"Something for you to write about," said Geoff, as our sealed glass pod soared high above the Thames on Sunday afternoon. "Going on the London Eye." I told him quietly that the same thought had already occurred to several thousand other columnists and that, frankly, there was nothing significant left to say about the experience of sailing over London on a super Ferris wheel.
It was good, though, to have some excuse for conversation. When I clambered aboard, I had expected the journey to be punctuated by nothing more than exclamations of delight as my fellow travellers spotted Crystal Palace and Hampstead, and told and retold the story about the civil servants at the Ministry of Defence pulling down their blinds in case passengers on the Eye with powerful telescopes were able to zoom in on secret documents.
But it soon became obvious, as the pod slowly gained height, that what really absorbed my companions was not their capacity to spot the Dome or the slopes of Muswell Hill, but whether or not Roger was going to do the decent thing and tell Sally that there was no future for their already rocky marriage now that Janet had unexpectedly returned from Australia looking tanned and eager.
I wondered if this desperate desire to chatter had something to do with the eerie silence of the pod. Nearly every contemporary experience seems somehow inadequate without the accompaniment of sonorous commentary or exultant background music; but here we were, slowly moving through the air without even the throb of jet engines to mark the nature of our adventure. This was the silence of the confessional or the failing dinner party, and the only obvious way to relieve the tension was to blurt out the news about Helen's phantom pregnancy or Dave's newly found impotence. But maybe the prickle of embarrassment that infected our pod was prompted by the oddly unsatisfactory nature of pure height. Years ago, I was persuaded by a former partner to take a trip over London in a hot-air balloon. It took nearly an hour to progress to the centre of London from the field in outer Hertfordshire where we boarded; by the time the Thames crept into view, we were both so heartily sick of staring at rooftops and reservoirs and football grounds that we would have positively welcomed the explosive intervention of a heat-seeking missile.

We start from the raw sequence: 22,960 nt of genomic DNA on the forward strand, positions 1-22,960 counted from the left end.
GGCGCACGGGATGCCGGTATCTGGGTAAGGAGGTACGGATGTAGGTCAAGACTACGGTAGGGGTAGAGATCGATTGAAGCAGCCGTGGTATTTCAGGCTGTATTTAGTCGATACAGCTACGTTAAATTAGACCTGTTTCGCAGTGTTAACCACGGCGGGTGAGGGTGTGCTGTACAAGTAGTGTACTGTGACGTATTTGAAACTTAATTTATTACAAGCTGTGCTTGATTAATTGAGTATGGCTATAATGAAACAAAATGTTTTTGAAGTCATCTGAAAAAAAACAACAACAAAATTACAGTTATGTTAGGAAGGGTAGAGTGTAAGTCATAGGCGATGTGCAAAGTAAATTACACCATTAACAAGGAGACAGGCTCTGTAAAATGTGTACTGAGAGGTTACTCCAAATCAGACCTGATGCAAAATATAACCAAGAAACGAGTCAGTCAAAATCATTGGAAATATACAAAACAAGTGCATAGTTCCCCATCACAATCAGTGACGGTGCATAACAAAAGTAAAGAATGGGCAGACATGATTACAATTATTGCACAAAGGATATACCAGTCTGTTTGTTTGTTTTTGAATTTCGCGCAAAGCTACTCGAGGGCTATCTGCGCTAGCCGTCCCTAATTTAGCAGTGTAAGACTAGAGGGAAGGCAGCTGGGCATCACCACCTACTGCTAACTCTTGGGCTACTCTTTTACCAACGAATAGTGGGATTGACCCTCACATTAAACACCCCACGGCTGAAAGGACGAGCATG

Then there was the nasty business of the campanile in St Mark's Square. It was Jane's first visit to Venice and, so as not to inhibit her enthusiasm, I was pretending that I, too, had never set foot in the place by attempting to match her cries of surprise as she encountered the Bridge of Sighs, the Grand Canal and the dome of Santa Maria Della Salute. But I drew the line at the campanile. No, I didn't want to enjoy the unrivalled views of Venice promised by the brochure. Eventually, there was no way out. I admitted that I had once climbed the campanile during a school trip and discovered its dreadful secret. It was almost the only place in Venice from which it was impossible to see the canals.
When our pod finally reached the summit, the woman on my right pointed excitedly to the far horizon. A sudden aesthetic moment? Not exactly. She handed the binoculars to her companion. "If you look to the side of Battersea Bridge, you can just make out the block where Sally lives. She's on the fifth floor. God, I wouldn't like to see her reaction when she learns that Janet's back from Australia."
One can only hope that, when the fateful day arrives, Sally has the good sense to lower her blinds.